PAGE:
The Port of Liverpool has always had to develop and reinvent itself to meet the changing needs of the world economy.
So port owner Peel Ports wanted to deepen the berths in the Alexandra Dock to accommodate larger vessels, the condition of the walls and base of the dock had to be assessed.
Geotechnics Limited was appointed to carry out investigation works. This involved inserting four water boreholes to measure the depth of silt and sediment which would have to be removed from the bed and to prove the depth and condition of the underlying sandstone strata.
Spudded pontoon barge
Cable percussion boring and rotary drilling work was carried out from a spudded pontoon barge using a standard Pilcon Wayfarer boring rig and a Mobile Drill B24 rotary rig.
The condition of the dock walls, their depth and foundations were critical to the scheme designer RG Parkins & Partners. Quayside level is 12.2m above chart datum, the base of the wall was expected to be at about 3m below chart datum, and the proposed dredged level is 2.9m below chart datum, so there were serious concerns that the walls would lose frontal lateral support.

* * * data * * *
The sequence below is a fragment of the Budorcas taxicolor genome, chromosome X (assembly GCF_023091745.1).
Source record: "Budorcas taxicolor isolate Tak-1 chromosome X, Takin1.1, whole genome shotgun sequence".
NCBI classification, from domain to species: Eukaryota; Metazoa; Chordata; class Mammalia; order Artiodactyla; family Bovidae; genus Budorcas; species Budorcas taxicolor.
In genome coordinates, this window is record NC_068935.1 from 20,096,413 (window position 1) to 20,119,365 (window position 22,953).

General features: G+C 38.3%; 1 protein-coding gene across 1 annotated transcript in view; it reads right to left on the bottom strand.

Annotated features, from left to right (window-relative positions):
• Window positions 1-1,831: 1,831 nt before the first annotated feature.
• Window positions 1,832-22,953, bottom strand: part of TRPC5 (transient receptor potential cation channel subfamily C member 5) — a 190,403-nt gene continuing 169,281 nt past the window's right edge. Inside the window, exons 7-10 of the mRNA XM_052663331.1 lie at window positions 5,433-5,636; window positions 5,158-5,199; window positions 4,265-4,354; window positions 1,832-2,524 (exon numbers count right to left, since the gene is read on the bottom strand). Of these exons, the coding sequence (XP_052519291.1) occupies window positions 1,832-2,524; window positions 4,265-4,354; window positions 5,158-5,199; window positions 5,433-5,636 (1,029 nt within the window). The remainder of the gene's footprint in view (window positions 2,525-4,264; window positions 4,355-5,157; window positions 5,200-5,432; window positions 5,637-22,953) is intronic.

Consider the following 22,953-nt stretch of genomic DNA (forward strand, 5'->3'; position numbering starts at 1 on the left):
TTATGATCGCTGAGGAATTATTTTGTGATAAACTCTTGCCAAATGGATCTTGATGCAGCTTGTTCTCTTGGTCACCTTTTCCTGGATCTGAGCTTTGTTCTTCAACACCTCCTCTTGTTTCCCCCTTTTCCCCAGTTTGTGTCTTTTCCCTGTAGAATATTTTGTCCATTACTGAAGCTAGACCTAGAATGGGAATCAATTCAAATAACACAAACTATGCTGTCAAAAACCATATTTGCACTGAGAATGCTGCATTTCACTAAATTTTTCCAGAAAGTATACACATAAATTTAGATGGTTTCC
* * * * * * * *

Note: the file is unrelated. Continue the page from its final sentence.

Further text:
The investigation called for rotary core holes to be drilled from coping stone level, through the Victorian mass concrete wall and into the foundation materials. Geotechnics Limited used a Comacchio 205 track mounted rig, working as close as 1m from the water’s edge and chose a T6/116 water flush, coreline set, drill barrel, and Series NF drill bits supplied by JKS Boyles UK. The wall structure proved to be variable but intact and the drilling equipment successfully cored granite coping stones, mass concrete and sandstone blocks.